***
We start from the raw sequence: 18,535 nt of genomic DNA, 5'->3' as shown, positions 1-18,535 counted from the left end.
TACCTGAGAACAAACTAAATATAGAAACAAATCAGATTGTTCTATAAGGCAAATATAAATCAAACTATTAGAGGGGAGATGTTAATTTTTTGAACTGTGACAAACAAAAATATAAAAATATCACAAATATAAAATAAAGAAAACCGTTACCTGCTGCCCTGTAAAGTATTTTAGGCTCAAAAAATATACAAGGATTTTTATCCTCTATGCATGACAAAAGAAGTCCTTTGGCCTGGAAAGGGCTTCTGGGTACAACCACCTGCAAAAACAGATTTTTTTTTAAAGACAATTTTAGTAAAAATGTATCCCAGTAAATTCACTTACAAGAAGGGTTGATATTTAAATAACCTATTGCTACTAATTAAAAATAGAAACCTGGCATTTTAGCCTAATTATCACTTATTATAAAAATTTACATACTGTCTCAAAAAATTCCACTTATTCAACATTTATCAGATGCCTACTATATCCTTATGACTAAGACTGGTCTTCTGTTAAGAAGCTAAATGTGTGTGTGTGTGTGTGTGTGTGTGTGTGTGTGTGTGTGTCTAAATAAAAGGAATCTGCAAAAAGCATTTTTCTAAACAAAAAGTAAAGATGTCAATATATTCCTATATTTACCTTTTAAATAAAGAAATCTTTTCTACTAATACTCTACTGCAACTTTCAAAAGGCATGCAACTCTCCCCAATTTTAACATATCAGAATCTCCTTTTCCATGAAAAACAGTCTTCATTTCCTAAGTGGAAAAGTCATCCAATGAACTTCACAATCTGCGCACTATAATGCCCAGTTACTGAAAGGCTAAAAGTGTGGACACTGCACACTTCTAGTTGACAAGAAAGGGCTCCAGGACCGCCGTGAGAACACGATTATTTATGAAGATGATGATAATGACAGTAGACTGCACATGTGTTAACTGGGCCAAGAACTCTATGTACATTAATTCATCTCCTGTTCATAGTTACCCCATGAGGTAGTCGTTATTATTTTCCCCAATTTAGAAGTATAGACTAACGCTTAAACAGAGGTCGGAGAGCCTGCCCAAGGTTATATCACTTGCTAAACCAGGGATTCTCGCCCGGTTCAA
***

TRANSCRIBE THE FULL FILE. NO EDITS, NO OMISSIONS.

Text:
We start from the raw sequence: 18,535 nt of genomic DNA, 5'->3' as shown, positions 1-18,535 counted from the left end.
TACCTGAGAACAAACTAAATATAGAAACAAATCAGATTGTTCTATAAGGCAAATATAAATCAAACTATTAGAGGGGAGATGTTAATTTTTTGAACTGTGACAAACAAAAATATAAAAATATCACAAATATAAAATAAAGAAAACCGTTACCTGCTGCCCTGTAAAGTATTTTAGGCTCAAAAAATATACAAGGATTTTTATCCTCTATGCATGACAAAAGAAGTCCTTTGGCCTGGAAAGGGCTTCTGGGTACAACCACCTGCAAAAACAGATTTTTTTTTAAAGACAATTTTAGTAAAAATGTATCCCAGTAAATTCACTTACAAGAAGGGTTGATATTTAAATAACCTATTGCTACTAATTAAAAATAGAAACCTGGCATTTTAGCCTAATTATCACTTATTATAAAAATTTACATACTGTCTCAAAAAATTCCACTTATTCAACATTTATCAGATGCCTACTATATCCTTATGACTAAGACTGGTCTTCTGTTAAGAAGCTAAATGTGTGTGTGTGTGTGTGTGTGTGTGTGTGTGTGTGTGTGTCTAAATAAAAGGAATCTGCAAAAAGCATTTTTCTAAACAAAAAGTAAAGATGTCAATATATTCCTATATTTACCTTTTAAATAAAGAAATCTTTTCTACTAATACTCTACTGCAACTTTCAAAAGGCATGCAACTCTCCCCAATTTTAACATATCAGAATCTCCTTTTCCATGAAAAACAGTCTTCATTTCCTAAGTGGAAAAGTCATCCAATGAACTTCACAATCTGCGCACTATAATGCCCAGTTACTGAAAGGCTAAAAGTGTGGACACTGCACACTTCTAGTTGACAAGAAAGGGCTCCAGGACCGCCGTGAGAACACGATTATTTATGAAGATGATGATAATGACAGTAGACTGCACATGTGTTAACTGGGCCAAGAACTCTATGTACATTAATTCATCTCCTGTTCATAGTTACCCCATGAGGTAGTCGTTATTATTTTCCCCAATTTAGAAGTATAGACTAACGCTTAAACAGAGGTCGGAGAGCCTGCCCAAGGTTATATCACTTGCTAAACCAGGGATTCTCGCCCGGTTCAA